Yury Lifshits. Nearest Neighbors: Known Theoretical Results and Open Problems
Nearest neighbors problem is formulated as follows: Given a set S of points in some space V (equipped with similarity function), construct a data structure which given any query point q from V finds the closest point in S to q. This kind of search problems arise in many areas: pattern recognition, recommendation systems, text classification, data compression, coding theory, computational statistics. In the first part we quickly survey known results for this problem. In particular, we discuss (1) black-box model: search space is represented by an oracle that returns a similarity value for any pair of points; and (2) vector model: all points belong to high-dimesional euclidian space. We consider the best known results for worst case complexity, average case complexity as well as known lower bounds. In the second part of the talk a list of open problems will be presented.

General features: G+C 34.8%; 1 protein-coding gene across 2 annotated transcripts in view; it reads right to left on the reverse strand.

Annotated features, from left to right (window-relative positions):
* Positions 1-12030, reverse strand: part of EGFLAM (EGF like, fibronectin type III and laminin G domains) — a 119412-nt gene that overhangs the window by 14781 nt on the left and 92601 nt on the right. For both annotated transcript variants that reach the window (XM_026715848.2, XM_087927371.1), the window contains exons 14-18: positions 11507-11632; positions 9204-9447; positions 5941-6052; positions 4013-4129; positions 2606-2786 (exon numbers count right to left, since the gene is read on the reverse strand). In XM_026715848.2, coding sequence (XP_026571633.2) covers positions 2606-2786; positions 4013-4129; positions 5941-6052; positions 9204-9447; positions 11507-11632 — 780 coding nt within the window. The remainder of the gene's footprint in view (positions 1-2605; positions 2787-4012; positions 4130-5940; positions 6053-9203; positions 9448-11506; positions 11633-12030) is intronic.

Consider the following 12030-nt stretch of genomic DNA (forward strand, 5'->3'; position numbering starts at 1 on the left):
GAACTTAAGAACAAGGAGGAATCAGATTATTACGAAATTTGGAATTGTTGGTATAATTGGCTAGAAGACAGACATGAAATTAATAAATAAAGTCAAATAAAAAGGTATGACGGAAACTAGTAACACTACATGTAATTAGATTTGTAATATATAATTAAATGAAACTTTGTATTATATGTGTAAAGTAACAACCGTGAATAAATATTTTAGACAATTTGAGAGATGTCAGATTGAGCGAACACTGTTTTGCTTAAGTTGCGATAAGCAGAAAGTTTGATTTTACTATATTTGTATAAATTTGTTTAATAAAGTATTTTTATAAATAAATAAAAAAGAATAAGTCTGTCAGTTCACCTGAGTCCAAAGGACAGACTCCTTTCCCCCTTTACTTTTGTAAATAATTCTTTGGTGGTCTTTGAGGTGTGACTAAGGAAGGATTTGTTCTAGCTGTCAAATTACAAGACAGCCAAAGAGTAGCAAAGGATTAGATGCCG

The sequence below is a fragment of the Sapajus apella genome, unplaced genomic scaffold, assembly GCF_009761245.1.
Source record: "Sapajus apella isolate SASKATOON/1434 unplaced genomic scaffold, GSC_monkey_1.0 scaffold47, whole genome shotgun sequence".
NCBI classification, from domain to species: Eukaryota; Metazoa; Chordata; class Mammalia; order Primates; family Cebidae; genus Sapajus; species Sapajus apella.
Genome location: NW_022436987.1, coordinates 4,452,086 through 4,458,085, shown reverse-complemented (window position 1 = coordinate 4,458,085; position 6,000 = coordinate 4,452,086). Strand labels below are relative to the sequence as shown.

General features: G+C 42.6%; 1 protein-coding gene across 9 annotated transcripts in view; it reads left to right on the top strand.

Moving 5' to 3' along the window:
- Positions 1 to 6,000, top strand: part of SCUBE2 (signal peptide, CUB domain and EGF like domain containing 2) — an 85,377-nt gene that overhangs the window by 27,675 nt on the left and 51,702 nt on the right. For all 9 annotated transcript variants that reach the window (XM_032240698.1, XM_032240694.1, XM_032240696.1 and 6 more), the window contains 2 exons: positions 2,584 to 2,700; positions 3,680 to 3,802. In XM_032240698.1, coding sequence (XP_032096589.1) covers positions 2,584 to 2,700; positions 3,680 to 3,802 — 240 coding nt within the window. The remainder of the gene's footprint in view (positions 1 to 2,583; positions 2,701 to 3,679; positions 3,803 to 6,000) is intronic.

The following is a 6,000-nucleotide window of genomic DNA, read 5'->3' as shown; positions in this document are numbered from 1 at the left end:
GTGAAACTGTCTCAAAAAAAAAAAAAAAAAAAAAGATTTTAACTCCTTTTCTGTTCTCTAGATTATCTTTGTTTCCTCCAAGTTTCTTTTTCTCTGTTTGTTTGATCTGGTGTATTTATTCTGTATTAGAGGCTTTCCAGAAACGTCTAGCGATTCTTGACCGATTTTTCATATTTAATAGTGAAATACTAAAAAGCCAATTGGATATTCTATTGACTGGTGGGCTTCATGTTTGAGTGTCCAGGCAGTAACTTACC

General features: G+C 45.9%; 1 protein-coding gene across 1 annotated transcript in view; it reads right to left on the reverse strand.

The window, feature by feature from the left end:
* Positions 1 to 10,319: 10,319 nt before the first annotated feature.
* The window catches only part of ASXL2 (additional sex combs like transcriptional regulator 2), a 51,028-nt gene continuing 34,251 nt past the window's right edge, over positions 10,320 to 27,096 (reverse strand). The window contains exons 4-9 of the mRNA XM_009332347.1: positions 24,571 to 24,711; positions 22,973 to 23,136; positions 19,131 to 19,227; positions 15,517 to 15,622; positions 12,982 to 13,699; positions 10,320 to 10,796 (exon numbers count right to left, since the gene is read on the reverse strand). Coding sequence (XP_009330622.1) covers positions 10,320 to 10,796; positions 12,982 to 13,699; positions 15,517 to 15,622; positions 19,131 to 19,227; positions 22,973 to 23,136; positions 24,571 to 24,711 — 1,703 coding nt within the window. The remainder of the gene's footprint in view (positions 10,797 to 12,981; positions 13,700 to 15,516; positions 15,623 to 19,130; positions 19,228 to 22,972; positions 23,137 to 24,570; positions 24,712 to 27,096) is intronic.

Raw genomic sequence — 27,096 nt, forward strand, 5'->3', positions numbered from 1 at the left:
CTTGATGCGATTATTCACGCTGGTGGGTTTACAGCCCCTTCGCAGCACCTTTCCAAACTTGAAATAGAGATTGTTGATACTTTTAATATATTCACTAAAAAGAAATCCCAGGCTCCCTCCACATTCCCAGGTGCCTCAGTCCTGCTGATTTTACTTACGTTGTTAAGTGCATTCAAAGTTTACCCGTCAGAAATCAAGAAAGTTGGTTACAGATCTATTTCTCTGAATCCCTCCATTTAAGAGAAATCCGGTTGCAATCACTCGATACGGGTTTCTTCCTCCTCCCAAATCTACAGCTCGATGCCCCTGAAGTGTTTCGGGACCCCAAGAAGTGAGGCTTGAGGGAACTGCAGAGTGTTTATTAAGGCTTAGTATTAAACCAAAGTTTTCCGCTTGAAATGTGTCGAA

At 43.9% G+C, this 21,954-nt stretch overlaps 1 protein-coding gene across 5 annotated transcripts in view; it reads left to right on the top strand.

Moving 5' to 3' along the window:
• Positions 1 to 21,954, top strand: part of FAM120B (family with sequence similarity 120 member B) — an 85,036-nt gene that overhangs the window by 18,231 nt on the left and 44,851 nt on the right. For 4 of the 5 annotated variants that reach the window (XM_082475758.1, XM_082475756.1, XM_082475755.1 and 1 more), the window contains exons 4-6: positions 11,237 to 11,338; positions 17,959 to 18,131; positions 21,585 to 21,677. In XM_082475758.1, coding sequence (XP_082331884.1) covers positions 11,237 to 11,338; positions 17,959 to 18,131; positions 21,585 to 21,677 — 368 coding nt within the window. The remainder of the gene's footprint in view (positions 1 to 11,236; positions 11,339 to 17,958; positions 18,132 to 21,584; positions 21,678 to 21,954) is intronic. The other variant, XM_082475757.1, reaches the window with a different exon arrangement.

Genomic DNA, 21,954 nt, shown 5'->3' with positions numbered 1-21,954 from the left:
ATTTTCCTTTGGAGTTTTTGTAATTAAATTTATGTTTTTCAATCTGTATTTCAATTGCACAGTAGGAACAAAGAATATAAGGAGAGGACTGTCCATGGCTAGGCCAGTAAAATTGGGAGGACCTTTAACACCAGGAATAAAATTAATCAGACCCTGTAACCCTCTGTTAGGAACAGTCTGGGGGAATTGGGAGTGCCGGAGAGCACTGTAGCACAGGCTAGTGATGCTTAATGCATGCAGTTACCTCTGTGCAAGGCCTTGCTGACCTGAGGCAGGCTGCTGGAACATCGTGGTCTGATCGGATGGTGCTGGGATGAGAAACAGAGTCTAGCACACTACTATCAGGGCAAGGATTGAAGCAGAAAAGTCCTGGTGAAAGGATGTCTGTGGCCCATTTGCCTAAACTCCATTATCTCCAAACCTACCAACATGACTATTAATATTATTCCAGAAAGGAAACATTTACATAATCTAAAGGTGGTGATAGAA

Yury Makarychev. Embeddings of Finite Metric Spaces
We will talk about low distortion embeddings of finite metric spaces into normed spaces and their applications to computer science. We will describe the connection between the Banach space l1 and combinatorial optimization problems. Then we will prove Bourgain's theorem: Every metric space of size n embeds into l1 with distortion log n. In the second part of the talk, we will discuss recent results in the area and open questions.

Yury Makarychev. Semidefinite Programming
I will talk about approximation algorithms based on Semidefinite Programming (SDP). I will present the general framework and describe the approximation algorithm by Goemans and Williamson for the MAX CUT problem. Then I will say a couple of words about the connection with the theory of low distortion metric embeddings. Finally, we will discuss the Unique Games Conjecture and whether SDP is "the best method" for solving combinatorial optimization problems.